Three Things To Remember When Studying for the MCAT

Studying for the MCAT is truly a marathon, and there are great challenges if you approach this exam like a sprint. I began my MCAT preparation in January of this year, and after waves of triumph and defeat, I had to reevaluate how I was studying and the mindset I had towards doing well. This is because marathons are not as easily affected by things like mindset, weather conditions, opponent capabilities. These are the qualms of a sprint – the short-term, rapid onset of results. Approaching the MCAT must be steadier and more constant than this. You have to be resistant to waves of triumph and defeat, flexible in your training, and open-minded. While I’ve learned a lot about science while preparing for this exam, I’ve learned even more about myself.

Be flexible to change. This is applicable to anyone preparing for an exam or in school. I had strategically planned exactly how I would study, when, where, and what content. I learned early on that the way I had designed was not the most suitable way for my learning and that I was worried more about marking something off my checklist than actually reviewing and learning the material. So, you must be open about changing your study plan and constantly reevaluating if what you are doing is most suitable for you. For me, this meant transitioning from mostly written materials to watching videos. Although I had spent money and time on earlier materials, the most strides were made when I changed my learning to fit my needs.

Remember your worth. It is easy to forget that this is a small part of a lifelong journey in medicine. Getting low scores at the beginning and hearing other peoples’ success stories may make you feel dejected and overwhelmed. Resist the temptation to feel inadequate because of a low score. The qualities you bring to medicine are well beyond a simple practice score but use the emotion you have from that low score to motivate you to study hard and do well. Early on my scores were pretty low, and I was overcome with doubt and self-questioning. I had a strong support group around me to remind that I am capable, worthy, and intelligent. It is crucially important for times of intense studying – such as for the MCAT or Step 1 – to remember why you are doing this in the first place. Your patients won’t care about your MCAT score, so focus on achieving success to move on to the next step of training.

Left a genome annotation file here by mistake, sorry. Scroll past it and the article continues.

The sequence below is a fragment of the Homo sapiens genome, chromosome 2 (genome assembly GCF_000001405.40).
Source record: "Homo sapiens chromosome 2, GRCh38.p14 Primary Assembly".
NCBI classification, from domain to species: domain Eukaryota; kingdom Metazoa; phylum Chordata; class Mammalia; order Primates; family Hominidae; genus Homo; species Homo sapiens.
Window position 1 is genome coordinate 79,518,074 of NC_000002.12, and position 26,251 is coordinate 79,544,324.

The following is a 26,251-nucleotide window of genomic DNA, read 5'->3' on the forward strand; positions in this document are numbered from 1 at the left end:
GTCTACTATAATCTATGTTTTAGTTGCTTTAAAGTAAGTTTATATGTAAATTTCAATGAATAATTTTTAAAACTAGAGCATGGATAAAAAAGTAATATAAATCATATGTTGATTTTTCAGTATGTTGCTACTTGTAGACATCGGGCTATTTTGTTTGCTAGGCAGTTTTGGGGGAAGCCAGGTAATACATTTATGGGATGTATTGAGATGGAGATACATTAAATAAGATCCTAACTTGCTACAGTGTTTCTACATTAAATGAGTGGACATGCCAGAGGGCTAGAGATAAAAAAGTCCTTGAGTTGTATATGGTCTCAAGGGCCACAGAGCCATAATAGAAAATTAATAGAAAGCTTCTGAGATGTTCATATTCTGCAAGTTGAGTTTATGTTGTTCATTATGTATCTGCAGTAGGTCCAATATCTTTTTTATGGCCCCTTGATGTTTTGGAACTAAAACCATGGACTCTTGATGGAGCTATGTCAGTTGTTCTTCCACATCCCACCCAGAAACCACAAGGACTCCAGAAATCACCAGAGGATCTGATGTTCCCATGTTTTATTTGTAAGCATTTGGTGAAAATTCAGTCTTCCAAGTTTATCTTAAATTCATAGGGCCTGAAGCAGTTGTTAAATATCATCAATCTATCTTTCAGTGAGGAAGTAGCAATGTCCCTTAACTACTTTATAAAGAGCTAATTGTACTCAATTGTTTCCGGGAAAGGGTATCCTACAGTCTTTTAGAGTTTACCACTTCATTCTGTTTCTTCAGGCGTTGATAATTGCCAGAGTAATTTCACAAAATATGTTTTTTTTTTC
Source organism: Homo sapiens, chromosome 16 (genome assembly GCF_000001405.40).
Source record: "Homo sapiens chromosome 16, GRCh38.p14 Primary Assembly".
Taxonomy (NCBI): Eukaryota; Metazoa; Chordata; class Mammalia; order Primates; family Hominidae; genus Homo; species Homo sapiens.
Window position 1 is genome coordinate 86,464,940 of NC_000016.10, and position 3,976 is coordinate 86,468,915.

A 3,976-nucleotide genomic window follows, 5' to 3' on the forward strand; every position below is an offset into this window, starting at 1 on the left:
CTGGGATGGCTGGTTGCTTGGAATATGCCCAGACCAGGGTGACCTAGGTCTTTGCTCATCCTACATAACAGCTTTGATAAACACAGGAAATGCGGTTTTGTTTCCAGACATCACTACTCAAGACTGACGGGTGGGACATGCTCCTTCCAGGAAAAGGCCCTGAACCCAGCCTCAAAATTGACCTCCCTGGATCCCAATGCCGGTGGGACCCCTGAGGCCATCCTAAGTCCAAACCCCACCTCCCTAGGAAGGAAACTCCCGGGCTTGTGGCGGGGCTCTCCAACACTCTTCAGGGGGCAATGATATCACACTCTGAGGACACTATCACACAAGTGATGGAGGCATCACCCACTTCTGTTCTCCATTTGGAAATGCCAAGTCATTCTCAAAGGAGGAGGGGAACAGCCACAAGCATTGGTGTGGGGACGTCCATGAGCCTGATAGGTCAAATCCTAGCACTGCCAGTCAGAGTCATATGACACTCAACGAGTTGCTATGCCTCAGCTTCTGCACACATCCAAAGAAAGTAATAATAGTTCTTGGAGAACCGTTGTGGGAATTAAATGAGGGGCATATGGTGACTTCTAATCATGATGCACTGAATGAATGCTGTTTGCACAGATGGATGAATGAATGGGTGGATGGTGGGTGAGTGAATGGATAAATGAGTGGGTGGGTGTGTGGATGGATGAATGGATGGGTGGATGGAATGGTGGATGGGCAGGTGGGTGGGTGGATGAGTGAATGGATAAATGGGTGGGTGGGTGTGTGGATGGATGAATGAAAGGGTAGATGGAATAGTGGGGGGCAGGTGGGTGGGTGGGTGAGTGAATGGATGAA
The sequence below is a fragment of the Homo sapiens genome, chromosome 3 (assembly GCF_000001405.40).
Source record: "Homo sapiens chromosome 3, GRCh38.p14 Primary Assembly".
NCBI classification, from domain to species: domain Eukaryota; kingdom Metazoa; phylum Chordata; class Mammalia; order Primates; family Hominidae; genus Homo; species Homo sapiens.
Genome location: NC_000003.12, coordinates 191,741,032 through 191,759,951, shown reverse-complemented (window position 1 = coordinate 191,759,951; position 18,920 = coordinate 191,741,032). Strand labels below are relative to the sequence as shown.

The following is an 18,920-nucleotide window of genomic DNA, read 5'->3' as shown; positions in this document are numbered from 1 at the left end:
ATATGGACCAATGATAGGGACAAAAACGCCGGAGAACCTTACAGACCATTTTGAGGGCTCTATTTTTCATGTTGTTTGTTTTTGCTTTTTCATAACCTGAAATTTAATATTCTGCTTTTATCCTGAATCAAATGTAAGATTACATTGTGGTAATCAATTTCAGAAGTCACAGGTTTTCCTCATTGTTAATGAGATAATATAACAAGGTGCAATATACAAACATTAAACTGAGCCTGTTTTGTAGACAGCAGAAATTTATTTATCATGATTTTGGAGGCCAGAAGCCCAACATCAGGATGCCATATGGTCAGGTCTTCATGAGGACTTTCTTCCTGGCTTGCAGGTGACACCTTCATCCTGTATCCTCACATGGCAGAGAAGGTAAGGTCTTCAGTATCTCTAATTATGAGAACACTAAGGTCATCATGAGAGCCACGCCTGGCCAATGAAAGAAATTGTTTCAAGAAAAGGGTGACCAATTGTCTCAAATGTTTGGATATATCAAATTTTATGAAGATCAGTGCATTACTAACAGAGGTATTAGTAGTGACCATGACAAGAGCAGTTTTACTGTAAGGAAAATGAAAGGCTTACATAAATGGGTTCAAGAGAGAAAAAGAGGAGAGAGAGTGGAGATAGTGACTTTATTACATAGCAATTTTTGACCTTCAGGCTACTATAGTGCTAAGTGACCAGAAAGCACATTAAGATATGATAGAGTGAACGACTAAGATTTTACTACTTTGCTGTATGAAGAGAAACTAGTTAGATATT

Find your support group. I would absolutely not have remained sane over the past 5 months had it not been for my support group. These are the people that will pick you up when you are feeling down, remind you that you can do it, and do things to take your mind off studying and school. It can be parents, a significant other, friends, classmates going through the process, professors, members of a religious organization, a dog, cat, etc. Truly anyone can serve as your anchor during this strenuous and taxing process. My support system reminded me to take time to go for walks, do yoga, and cook delicious meals. They reassured me that I would become a doctor and that my studying would pay off. These are the people that believe in you because they know you can do it. Find this group and cling to them.

There are countless lessons learned while preparing for the MCAT. These are a few of the major ones that I’ve picked up along the way. This process is very difficult and requires a lot of emotional and mental strength. Don’t be afraid to reach out to someone if you are feeling overwhelmed and stressed. Remember your worth and value in this career and the impact you can bring to patients down the road. Studying for an important exam such as the MCAT or Step 1 requires endurance, open-mindedness, and dedication. Best of luck to any of those embarking on this marathon of a race; see you at the finish line!

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Mary Barber

Mary Barber studies Chemistry and English Literature at Belmont University in Nashville, TN. An average day for her includes running from microbiology lecture to having discussions on the writings of Nabokov to designing experiments in the lab – she says it’s a little crazy but always fun. Her passions (currently) include studying cardiovascular disease caused by cancer therapies, writing, and monthly dates baking cupcakes with cancer patients. One day when she grow up Mary hopes to be a physician researcher, treat patients with heart problems, write books, and do yoga every day.

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